Currently, there is no evidence that Pluto has rings. However, there is a possibility of small, transient ring systems, especially given the complex gravitational interactions with its moons.

Formation of Pluto

Pluto likely formed about 4.6 billion years ago during the early solar system’s formation. Researchers think it coalesced from the solar nebula, a disk of gas and dust left over from the Sun’s formation, in a region now known as the Kuiper Belt.

Composition and Surface Features

Pluto consists primarily of rock and ice. Its surface features include vast plains of nitrogen ice, mountain ranges made of water ice, and regions covered with methane and carbon monoxide ices. One of the most striking features is the heart-shaped Tombaugh Regio.

Atmosphere of Pluto

Pluto has a thin atmosphere consisting mainly of nitrogen, with traces of methane and carbon monoxide. This atmosphere is seasonal and collapses as Pluto moves further from the Sun, freezing onto the surface. This is similar to the behavior of comet atmospheres.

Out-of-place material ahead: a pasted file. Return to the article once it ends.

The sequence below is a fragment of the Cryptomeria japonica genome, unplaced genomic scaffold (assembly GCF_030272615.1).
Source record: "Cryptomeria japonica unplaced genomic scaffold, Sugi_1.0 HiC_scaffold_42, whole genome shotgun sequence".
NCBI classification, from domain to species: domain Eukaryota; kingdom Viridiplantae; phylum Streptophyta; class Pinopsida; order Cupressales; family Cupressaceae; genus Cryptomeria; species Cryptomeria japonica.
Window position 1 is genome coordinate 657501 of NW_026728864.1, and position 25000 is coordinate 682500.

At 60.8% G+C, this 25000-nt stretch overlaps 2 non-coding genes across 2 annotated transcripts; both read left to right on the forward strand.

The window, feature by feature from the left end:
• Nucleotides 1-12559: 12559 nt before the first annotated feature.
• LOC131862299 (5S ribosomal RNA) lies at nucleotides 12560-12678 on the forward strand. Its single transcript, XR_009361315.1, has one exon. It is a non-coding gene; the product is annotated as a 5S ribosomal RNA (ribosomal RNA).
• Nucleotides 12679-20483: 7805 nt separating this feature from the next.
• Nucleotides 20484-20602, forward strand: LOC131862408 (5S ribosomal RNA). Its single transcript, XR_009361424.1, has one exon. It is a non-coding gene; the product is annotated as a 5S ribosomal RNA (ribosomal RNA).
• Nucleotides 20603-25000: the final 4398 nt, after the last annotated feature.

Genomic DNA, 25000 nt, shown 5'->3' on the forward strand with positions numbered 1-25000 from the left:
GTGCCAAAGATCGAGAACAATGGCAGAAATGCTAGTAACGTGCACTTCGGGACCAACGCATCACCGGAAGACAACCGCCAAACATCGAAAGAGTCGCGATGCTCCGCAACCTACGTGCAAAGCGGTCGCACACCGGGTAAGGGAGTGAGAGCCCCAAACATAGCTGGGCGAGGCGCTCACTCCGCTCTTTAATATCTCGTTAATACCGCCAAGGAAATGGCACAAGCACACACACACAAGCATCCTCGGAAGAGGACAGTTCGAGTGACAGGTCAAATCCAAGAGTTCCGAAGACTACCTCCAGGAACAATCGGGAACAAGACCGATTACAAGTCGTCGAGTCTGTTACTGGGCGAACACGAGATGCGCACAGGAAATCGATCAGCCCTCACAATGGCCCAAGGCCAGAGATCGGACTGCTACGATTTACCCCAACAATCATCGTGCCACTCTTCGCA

Magnetosphere

Pluto does not have a significant magnetosphere. If it has a magnetic field, it is too weak to be detected by current instruments.

Missions to Pluto

The most significant mission to Pluto was NASA’s New Horizons, which flew by Pluto on July 14, 2015. This mission provided unprecedented detailed images and data about Pluto and its moons, greatly enhancing our understanding of the dwarf planet.

Unanswered Questions

Despite the wealth of data from New Horizons, many questions about Pluto remain. Scientists are curious about the exact nature of its subsurface ocean, the detailed composition of its atmosphere, and the full extent of its geological activity.

How to See Pluto